Reasons To Volunteer
Gain Valuable Life Experiences and Skills
Whether you build houses for the homeless or mail flyers for a local politician, you’ll experience the real world through hands-on work. You can use this experience to explore your major or career interests.
Meet Interesting People
Volunteering brings together a variety of people. Both the recipients of your volunteer efforts and your co-workers can be rich sources of insight. For example, maybe you’ll learn about the legal profession from a former lawyer you visit at a convalescent center.
Get Academic Credit
Some schools offer academic credit for volunteer work through “service-learning.” This is a teaching method that integrates hands-on learning (through service to the community) into the school curriculum. It’s available in high schools and colleges, as well as in earlier grades. To find out if your school offers service-learning, visit the Learn and Serve website.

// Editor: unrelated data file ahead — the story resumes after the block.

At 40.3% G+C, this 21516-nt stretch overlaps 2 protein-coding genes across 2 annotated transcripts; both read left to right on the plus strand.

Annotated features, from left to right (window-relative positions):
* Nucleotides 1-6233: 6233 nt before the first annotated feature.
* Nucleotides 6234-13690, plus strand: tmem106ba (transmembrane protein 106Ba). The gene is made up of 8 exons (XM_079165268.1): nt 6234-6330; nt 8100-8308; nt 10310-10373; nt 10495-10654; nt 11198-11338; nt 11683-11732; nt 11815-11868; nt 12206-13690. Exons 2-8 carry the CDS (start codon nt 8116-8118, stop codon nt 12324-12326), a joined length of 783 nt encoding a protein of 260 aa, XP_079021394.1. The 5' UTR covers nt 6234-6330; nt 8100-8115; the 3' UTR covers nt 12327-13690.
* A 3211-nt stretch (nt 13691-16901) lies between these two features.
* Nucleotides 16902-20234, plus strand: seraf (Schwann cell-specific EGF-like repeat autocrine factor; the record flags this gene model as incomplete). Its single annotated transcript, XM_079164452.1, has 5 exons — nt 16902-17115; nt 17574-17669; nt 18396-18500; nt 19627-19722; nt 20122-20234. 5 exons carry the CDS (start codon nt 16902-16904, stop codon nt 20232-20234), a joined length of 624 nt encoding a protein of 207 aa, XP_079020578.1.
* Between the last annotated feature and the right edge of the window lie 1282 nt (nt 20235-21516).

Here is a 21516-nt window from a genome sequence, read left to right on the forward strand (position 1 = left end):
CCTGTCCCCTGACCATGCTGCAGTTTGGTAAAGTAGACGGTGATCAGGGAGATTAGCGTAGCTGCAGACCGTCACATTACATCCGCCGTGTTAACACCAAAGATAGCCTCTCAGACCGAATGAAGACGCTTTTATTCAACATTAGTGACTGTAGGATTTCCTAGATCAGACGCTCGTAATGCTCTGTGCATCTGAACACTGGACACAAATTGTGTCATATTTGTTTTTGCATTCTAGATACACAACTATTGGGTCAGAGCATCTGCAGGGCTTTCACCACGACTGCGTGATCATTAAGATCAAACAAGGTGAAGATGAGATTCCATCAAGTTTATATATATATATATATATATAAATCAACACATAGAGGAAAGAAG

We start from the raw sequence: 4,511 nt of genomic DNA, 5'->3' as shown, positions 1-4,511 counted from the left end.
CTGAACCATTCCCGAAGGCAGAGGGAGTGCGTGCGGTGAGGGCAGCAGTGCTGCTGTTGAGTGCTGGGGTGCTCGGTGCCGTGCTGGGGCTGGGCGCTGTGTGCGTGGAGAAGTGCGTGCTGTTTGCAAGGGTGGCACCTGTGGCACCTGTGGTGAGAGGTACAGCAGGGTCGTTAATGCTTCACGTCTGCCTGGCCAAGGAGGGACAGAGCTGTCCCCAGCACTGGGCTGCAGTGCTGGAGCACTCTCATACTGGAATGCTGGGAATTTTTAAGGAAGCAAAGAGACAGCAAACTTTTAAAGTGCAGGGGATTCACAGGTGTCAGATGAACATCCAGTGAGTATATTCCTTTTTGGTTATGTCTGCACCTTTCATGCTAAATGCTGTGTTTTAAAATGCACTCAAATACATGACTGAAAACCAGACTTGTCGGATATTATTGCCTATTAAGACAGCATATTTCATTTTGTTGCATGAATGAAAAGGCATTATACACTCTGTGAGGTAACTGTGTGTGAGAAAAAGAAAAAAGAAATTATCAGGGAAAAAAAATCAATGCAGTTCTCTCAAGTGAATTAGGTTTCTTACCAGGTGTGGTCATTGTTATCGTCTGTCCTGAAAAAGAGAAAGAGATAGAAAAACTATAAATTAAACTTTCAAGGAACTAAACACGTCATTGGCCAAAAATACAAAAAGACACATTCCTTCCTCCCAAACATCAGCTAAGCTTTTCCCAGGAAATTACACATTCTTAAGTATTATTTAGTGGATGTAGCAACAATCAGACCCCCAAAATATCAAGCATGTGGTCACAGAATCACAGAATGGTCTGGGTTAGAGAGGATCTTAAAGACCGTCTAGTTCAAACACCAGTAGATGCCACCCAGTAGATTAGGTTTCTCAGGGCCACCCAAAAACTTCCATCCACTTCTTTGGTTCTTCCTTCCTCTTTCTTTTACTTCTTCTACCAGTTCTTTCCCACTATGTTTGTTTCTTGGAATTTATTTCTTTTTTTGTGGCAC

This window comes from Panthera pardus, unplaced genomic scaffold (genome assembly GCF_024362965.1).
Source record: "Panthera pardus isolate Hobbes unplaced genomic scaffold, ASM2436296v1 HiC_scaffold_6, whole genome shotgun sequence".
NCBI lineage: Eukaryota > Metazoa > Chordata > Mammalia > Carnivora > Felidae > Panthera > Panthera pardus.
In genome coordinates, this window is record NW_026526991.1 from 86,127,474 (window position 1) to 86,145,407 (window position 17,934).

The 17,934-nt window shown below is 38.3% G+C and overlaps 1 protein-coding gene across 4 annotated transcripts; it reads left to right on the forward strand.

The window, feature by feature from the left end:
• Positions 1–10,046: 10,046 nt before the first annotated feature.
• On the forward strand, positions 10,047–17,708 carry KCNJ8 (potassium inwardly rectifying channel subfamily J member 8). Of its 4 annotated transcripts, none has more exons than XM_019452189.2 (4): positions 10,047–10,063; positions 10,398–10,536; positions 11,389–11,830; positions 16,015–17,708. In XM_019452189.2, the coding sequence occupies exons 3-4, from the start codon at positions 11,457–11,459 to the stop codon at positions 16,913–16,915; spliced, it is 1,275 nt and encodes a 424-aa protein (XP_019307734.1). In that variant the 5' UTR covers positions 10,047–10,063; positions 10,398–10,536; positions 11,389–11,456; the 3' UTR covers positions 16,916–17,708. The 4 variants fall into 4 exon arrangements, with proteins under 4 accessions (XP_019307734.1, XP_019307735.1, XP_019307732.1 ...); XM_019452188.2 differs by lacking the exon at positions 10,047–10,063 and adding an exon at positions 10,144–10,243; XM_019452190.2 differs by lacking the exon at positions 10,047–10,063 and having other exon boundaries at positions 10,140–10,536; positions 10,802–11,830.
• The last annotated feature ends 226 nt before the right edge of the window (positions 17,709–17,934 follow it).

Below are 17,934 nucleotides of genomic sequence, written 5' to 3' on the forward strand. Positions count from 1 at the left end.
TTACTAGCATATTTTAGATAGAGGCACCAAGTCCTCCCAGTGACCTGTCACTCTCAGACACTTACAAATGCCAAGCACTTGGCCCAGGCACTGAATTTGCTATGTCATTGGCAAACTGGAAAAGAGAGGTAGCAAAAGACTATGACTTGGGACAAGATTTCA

Send a Signal to Colleges
Colleges pay attention to your life inside and outside the classroom. Your extracurricular activities reveal a great deal about you, such as what your interests are, whether you can manage your priorities and maintain a long-term commitment, what diversity you’d bring to the student body, and how you’ve made a meaningful contribution to something. Keep in mind, colleges are not interested in seeing you do it all. It’s more meaningful to colleges to see your dedication to one or two causes or activities than to see that you’ve spread yourself thin.
Travel to Far Off Places
In many instances you may be asked to travel to distant lands, places far away from home. Many times we need people that can travel to areas that need our assistance, such as: disasters, poverty stricken countries, areas isolated from the rest of the world. Some travel will be for diplomatic reasons, or to assist in opening branch offices.